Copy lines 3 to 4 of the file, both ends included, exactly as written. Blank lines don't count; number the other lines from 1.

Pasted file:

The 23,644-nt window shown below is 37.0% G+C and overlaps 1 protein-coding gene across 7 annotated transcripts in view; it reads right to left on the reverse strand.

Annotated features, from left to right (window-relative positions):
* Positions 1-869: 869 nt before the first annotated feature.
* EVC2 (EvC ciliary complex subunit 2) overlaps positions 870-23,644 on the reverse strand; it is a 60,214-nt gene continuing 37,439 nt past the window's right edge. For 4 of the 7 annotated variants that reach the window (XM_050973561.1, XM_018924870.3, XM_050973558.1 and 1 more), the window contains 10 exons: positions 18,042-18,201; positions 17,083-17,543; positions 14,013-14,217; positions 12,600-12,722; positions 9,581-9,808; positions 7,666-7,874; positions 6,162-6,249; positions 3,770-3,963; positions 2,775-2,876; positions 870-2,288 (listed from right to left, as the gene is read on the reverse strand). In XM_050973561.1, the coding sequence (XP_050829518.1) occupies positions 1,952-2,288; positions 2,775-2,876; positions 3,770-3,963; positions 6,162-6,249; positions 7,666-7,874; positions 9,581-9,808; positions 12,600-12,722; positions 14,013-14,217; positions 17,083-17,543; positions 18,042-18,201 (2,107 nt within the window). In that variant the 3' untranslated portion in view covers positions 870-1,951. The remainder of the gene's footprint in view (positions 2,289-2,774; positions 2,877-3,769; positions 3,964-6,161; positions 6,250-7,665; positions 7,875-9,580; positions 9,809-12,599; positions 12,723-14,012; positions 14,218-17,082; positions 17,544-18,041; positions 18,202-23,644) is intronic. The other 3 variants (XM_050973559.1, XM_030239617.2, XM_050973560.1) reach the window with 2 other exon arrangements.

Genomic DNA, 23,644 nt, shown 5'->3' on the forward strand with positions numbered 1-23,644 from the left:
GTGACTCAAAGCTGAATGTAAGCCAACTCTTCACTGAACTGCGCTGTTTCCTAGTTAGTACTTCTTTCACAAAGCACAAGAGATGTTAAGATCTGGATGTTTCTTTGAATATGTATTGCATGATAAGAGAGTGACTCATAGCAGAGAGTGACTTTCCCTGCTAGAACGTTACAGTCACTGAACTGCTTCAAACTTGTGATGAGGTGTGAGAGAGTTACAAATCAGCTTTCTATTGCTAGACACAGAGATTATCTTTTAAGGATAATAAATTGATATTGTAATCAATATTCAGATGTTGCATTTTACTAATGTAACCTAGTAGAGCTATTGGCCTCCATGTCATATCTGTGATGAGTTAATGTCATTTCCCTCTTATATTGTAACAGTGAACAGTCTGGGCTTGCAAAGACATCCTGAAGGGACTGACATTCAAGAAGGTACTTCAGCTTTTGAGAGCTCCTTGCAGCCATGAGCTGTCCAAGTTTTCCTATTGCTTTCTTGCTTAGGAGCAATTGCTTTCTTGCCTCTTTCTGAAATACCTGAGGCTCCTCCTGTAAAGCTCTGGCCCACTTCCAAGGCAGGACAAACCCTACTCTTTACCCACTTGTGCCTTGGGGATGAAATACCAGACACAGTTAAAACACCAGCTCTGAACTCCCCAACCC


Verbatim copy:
* Positions 1-869: 869 nt before the first annotated feature.
* EVC2 (EvC ciliary complex subunit 2) overlaps positions 870-23,644 on the reverse strand; it is a 60,214-nt gene continuing 37,439 nt past the window's right edge. For 4 of the 7 annotated variants that reach the window (XM_050973561.1, XM_018924870.3, XM_050973558.1 and 1 more), the window contains 10 exons: positions 18,042-18,201; positions 17,083-17,543; positions 14,013-14,217; positions 12,600-12,722; positions 9,581-9,808; positions 7,666-7,874; positions 6,162-6,249; positions 3,770-3,963; positions 2,775-2,876; positions 870-2,288 (listed from right to left, as the gene is read on the reverse strand). In XM_050973561.1, the coding sequence (XP_050829518.1) occupies positions 1,952-2,288; positions 2,775-2,876; positions 3,770-3,963; positions 6,162-6,249; positions 7,666-7,874; positions 9,581-9,808; positions 12,600-12,722; positions 14,013-14,217; positions 17,083-17,543; positions 18,042-18,201 (2,107 nt within the window). In that variant the 3' untranslated portion in view covers positions 870-1,951. The remainder of the gene's footprint in view (positions 2,289-2,774; positions 2,877-3,769; positions 3,964-6,161; positions 6,250-7,665; positions 7,875-9,580; positions 9,809-12,599; positions 12,723-14,012; positions 14,218-17,082; positions 17,544-18,041; positions 18,202-23,644) is intronic. The other 3 variants (XM_050973559.1, XM_030239617.2, XM_050973560.1) reach the window with 2 other exon arrangements.